The New York Secretary of State will begin canvassing immigrant neighborhoods this December in search of Notaries who fail to comply with its new administrative rule — the state’s latest move aimed at reducing immigration service fraud.
The rule, which goes into effect on December 11, requires Notaries who advertise in a foreign language to post a disclaimer stating they are not licensed to practice law or face a fine of up to $1,000 per violation, loss of their commission and other possible sanctions imposed by the Attorney General’s office. The disclaimer must be posted in both English and the language common to the immigrant population they serve.
Deputy Secretary of State Marcos Vigil told Newsday that the agency is conducting the crackdown because exploiting misperceptions about the Notary office is “unlawful, and these individuals are targeting vulnerable immigrants.”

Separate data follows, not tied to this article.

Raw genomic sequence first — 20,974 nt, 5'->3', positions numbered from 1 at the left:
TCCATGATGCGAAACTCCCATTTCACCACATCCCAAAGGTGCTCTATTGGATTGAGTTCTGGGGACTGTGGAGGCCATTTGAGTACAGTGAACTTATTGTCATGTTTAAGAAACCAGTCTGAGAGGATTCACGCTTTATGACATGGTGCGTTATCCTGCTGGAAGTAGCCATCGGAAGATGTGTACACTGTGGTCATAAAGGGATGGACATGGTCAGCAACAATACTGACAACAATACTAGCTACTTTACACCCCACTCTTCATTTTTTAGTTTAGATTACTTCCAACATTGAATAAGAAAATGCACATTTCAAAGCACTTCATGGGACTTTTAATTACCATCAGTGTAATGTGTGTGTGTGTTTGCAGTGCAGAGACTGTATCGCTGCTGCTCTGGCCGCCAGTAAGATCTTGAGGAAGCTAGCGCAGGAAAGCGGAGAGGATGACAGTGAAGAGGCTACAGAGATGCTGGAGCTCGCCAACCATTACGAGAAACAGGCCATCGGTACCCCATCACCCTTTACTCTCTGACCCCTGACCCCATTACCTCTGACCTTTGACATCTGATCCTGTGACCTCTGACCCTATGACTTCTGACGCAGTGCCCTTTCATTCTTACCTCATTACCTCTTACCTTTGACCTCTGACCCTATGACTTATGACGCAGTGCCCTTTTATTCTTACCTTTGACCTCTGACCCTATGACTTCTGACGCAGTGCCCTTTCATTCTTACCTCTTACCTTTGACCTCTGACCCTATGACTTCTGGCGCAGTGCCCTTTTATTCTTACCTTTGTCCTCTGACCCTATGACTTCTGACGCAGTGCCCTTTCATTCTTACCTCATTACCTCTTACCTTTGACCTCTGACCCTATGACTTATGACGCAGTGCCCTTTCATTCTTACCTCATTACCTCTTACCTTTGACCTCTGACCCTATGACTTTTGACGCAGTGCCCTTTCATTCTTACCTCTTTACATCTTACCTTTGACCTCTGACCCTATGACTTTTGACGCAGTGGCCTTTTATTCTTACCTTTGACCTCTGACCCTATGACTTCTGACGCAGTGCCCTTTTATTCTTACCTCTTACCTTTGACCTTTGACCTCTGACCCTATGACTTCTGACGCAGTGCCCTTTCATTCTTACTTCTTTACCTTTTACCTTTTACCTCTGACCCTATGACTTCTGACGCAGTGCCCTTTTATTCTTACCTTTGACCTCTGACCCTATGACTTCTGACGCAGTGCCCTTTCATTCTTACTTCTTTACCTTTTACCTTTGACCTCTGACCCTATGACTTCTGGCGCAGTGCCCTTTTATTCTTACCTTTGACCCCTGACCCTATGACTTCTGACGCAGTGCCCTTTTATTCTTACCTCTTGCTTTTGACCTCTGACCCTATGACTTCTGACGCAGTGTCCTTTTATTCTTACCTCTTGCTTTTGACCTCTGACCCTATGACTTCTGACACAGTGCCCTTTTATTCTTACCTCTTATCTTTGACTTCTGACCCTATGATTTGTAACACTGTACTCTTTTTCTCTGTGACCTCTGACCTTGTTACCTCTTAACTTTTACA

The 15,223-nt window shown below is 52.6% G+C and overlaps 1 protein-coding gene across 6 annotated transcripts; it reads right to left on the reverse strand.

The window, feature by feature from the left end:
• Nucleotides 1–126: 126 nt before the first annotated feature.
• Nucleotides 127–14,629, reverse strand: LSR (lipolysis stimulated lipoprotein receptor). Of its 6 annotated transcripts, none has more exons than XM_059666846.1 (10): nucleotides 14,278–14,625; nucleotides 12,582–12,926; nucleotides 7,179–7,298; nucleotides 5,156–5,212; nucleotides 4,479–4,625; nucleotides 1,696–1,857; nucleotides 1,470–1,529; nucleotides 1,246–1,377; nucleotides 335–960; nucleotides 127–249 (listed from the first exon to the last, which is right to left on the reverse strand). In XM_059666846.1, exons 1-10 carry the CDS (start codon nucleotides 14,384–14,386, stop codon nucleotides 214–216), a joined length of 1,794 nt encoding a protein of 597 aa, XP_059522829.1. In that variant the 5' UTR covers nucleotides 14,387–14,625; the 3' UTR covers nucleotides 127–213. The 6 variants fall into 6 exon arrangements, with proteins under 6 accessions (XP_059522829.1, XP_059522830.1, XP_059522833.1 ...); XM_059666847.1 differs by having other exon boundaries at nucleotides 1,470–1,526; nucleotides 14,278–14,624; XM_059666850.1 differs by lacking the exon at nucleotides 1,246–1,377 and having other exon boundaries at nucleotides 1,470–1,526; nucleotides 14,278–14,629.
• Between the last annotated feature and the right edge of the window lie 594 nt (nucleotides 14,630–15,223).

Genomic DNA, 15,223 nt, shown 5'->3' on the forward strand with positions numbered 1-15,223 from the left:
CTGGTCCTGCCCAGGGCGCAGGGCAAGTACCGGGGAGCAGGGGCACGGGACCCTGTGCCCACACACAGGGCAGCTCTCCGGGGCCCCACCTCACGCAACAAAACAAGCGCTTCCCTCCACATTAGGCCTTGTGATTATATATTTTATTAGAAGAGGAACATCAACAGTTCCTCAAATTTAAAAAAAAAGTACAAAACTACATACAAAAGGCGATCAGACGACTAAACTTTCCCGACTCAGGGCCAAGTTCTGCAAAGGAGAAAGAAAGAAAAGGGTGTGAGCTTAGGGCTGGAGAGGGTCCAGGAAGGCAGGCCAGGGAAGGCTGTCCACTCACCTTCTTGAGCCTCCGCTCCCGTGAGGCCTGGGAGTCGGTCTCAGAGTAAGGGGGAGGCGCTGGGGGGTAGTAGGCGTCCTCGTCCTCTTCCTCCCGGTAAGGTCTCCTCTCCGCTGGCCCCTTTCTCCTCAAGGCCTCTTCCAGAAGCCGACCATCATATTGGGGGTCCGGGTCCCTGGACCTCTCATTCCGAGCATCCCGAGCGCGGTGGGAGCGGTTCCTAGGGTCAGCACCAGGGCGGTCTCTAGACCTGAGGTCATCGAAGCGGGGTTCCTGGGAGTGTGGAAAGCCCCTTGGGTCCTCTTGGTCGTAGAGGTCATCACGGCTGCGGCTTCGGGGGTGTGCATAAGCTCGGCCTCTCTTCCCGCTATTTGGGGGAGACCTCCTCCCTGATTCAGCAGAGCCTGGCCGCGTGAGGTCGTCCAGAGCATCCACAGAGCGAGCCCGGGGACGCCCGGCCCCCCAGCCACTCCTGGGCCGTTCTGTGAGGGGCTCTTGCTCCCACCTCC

The Secretary of State was authorized to issue the new rule by a sweeping law passed in late 2011 designed to crack down on immigration services fraud. It also stipulates that Notaries may not give advice about immigration or other legal matters or accept fees for giving legal advice.
Much of the attention regarding immigration service fraud has focused on the misuse of the Spanish term Notario Publico to con unsuspecting immigrants from Hispanic countries. But the New York rule applies to any foreign language advertising and provides translations of the disclaimer into several languages, including Chinese, Korean and Haitian Creole.
New York has joined the federal government, numerous states, the National Notary Association and consumer organizations in a nationwide campaign to protect consumers from immigration-related scams and the unauthorized practice of law.